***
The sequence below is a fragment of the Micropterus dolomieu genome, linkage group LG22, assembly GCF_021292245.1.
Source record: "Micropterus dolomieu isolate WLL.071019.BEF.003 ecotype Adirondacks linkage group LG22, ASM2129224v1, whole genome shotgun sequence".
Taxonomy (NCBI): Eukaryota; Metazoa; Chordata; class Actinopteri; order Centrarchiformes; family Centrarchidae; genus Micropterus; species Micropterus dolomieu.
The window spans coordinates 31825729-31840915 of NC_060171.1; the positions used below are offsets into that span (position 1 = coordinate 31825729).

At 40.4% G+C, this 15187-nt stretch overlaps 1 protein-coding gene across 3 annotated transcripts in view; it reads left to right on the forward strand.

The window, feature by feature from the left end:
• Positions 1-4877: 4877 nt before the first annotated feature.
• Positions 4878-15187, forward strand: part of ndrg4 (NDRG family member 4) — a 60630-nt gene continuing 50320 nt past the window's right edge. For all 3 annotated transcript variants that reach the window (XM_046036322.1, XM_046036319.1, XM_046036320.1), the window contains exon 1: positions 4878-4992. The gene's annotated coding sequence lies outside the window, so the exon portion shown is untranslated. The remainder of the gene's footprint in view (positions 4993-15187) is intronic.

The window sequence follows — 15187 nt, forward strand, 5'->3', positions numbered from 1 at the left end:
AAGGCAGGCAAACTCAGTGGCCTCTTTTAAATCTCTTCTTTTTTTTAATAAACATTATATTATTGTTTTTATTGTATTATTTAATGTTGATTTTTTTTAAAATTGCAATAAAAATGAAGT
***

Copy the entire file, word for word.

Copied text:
The sequence below is a fragment of the Micropterus dolomieu genome, linkage group LG22, assembly GCF_021292245.1.
Source record: "Micropterus dolomieu isolate WLL.071019.BEF.003 ecotype Adirondacks linkage group LG22, ASM2129224v1, whole genome shotgun sequence".
Taxonomy (NCBI): Eukaryota; Metazoa; Chordata; class Actinopteri; order Centrarchiformes; family Centrarchidae; genus Micropterus; species Micropterus dolomieu.
The window spans coordinates 31825729-31840915 of NC_060171.1; the positions used below are offsets into that span (position 1 = coordinate 31825729).

At 40.4% G+C, this 15187-nt stretch overlaps 1 protein-coding gene across 3 annotated transcripts in view; it reads left to right on the forward strand.

The window, feature by feature from the left end:
• Positions 1-4877: 4877 nt before the first annotated feature.
• Positions 4878-15187, forward strand: part of ndrg4 (NDRG family member 4) — a 60630-nt gene continuing 50320 nt past the window's right edge. For all 3 annotated transcript variants that reach the window (XM_046036322.1, XM_046036319.1, XM_046036320.1), the window contains exon 1: positions 4878-4992. The gene's annotated coding sequence lies outside the window, so the exon portion shown is untranslated. The remainder of the gene's footprint in view (positions 4993-15187) is intronic.

The window sequence follows — 15187 nt, forward strand, 5'->3', positions numbered from 1 at the left end:
AAGGCAGGCAAACTCAGTGGCCTCTTTTAAATCTCTTCTTTTTTTTAATAAACATTATATTATTGTTTTTATTGTATTATTTAATGTTGATTTTTTTTAAAATTGCAATAAAAATGAAGT